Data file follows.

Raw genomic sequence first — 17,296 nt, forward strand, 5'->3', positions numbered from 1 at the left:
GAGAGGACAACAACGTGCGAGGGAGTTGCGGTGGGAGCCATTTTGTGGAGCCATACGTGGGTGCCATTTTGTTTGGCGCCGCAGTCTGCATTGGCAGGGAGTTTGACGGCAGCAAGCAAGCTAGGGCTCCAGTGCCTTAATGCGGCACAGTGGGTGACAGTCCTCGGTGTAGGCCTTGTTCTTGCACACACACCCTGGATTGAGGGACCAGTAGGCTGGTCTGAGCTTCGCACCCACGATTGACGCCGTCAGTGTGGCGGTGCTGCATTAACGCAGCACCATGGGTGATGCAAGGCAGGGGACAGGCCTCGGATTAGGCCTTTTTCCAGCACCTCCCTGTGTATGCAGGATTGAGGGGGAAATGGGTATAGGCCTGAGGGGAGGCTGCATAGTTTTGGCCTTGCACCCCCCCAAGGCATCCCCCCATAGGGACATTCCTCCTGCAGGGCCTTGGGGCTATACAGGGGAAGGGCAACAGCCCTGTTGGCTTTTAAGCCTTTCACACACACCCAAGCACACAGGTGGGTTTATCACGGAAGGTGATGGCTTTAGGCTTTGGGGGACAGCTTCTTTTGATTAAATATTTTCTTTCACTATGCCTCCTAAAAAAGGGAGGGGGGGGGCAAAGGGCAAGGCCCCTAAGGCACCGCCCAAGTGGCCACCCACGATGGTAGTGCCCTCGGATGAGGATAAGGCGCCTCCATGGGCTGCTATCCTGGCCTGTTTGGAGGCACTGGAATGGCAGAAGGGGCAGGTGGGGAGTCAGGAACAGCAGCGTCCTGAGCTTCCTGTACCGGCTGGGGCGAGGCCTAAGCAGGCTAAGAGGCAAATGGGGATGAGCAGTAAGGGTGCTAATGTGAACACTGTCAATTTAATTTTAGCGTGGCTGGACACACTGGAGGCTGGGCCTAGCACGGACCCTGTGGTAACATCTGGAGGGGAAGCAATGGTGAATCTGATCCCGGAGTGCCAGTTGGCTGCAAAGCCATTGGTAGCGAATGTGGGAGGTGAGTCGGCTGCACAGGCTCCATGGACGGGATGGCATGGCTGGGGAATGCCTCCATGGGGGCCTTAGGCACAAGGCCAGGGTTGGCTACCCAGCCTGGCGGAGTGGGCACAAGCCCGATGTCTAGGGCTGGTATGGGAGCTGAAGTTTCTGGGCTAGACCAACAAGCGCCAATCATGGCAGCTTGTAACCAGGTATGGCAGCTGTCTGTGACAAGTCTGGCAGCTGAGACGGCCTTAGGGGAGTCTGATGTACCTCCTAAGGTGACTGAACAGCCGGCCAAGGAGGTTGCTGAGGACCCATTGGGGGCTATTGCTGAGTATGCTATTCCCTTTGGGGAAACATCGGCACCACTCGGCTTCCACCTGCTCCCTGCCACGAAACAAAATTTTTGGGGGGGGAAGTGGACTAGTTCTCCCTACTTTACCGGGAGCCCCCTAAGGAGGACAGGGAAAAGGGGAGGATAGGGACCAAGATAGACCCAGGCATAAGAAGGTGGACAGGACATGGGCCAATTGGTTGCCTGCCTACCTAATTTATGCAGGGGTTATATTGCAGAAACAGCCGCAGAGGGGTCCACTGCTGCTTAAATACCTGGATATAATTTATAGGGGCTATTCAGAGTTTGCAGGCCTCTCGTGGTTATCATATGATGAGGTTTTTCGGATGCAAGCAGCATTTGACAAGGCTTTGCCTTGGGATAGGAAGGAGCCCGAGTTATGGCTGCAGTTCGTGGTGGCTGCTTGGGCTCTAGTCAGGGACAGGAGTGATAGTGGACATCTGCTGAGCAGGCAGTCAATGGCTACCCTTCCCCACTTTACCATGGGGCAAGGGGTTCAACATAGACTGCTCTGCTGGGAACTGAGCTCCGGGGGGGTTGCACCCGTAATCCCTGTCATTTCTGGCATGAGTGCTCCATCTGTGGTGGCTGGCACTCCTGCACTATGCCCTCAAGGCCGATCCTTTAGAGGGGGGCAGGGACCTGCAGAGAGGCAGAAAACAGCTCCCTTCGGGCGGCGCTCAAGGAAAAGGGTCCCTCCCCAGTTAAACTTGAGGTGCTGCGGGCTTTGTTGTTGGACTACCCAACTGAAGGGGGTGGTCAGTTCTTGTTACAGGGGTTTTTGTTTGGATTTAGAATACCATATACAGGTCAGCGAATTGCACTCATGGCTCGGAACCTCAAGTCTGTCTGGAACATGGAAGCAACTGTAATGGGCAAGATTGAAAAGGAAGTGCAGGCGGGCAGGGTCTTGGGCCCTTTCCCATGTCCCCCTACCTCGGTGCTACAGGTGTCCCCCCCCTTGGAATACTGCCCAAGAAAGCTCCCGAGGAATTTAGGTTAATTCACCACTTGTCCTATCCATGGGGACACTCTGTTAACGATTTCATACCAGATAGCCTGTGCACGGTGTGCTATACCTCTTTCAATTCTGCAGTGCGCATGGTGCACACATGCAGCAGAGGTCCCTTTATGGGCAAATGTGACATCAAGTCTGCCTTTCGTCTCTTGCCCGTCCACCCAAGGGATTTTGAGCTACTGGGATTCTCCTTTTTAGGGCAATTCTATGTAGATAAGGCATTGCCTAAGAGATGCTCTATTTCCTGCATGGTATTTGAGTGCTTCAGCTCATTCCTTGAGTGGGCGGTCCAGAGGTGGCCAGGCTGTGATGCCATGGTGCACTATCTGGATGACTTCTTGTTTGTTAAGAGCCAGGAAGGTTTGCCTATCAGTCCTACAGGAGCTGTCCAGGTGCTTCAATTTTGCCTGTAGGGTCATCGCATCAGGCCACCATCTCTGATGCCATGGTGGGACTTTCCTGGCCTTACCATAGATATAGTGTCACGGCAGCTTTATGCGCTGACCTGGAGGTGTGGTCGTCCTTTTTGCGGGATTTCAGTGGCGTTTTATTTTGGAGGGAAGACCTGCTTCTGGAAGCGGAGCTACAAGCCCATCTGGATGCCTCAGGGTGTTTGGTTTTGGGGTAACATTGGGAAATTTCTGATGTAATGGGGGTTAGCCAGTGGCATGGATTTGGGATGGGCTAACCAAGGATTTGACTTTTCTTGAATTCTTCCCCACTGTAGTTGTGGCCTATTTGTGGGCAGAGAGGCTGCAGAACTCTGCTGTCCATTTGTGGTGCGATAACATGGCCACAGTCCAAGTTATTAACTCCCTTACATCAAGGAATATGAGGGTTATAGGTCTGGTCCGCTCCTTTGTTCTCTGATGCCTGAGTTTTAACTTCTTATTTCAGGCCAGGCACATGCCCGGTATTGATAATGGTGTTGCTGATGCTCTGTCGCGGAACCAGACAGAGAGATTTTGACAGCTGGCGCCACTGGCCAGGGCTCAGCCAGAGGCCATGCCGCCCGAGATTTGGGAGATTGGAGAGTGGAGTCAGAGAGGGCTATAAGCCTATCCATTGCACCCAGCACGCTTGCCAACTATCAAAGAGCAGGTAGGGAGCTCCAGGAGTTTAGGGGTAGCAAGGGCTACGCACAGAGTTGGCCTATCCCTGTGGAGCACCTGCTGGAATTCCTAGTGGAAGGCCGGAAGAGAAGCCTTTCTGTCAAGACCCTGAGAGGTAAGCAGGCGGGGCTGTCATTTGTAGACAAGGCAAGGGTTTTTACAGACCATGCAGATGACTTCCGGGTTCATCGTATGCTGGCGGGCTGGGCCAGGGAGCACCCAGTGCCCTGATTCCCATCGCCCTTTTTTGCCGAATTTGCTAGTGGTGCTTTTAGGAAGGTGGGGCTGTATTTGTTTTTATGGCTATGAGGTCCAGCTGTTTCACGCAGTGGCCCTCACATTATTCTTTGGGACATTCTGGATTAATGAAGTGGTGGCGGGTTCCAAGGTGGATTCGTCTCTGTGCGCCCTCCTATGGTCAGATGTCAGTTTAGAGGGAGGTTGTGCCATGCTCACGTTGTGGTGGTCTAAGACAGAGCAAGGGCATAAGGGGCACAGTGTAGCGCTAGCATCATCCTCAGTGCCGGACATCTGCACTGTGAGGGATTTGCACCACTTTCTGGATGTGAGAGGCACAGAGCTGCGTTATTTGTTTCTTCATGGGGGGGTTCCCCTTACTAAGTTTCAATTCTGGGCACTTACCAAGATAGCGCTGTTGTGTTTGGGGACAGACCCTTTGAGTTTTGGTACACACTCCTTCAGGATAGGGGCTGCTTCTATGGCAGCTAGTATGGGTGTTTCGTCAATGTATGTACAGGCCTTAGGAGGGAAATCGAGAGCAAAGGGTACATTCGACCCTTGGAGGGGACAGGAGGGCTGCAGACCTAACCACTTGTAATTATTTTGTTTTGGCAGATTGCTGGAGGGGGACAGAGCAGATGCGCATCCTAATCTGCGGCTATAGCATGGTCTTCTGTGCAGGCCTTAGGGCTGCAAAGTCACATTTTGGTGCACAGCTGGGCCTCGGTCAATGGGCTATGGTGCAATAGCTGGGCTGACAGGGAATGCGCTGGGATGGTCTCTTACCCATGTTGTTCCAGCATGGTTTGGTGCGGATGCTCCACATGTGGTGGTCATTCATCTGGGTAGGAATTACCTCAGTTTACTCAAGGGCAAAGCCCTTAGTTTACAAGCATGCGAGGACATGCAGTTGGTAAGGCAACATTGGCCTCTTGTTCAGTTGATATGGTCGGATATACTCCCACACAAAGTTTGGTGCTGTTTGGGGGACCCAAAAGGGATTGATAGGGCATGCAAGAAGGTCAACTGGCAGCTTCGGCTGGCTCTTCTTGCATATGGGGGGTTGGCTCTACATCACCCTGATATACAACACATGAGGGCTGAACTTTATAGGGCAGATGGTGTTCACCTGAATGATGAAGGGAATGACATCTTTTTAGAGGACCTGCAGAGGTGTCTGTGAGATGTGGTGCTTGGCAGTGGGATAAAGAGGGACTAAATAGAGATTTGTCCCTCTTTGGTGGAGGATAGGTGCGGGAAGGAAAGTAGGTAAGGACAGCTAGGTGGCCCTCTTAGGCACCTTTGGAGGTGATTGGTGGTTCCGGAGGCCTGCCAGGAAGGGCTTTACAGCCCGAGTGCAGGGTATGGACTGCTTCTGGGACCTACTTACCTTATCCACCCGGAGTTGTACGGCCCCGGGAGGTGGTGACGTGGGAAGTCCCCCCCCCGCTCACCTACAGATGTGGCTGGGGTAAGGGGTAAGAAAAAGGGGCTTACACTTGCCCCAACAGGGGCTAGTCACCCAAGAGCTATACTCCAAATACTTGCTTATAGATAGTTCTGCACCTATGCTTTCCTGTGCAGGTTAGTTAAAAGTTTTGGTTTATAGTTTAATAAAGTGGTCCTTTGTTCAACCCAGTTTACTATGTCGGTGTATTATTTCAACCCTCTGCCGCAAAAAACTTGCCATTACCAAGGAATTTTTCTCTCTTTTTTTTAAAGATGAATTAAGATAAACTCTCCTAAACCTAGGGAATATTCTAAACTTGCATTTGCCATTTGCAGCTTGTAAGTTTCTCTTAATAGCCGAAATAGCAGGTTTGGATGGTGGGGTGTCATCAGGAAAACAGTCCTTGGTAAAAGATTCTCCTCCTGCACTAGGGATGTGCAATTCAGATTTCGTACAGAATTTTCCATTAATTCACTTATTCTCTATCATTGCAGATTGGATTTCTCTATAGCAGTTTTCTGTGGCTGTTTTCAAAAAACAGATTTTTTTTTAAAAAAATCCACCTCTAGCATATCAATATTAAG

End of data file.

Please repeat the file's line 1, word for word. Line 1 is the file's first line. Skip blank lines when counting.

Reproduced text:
Raw genomic sequence first — 17,296 nt, forward strand, 5'->3', positions numbered from 1 at the left: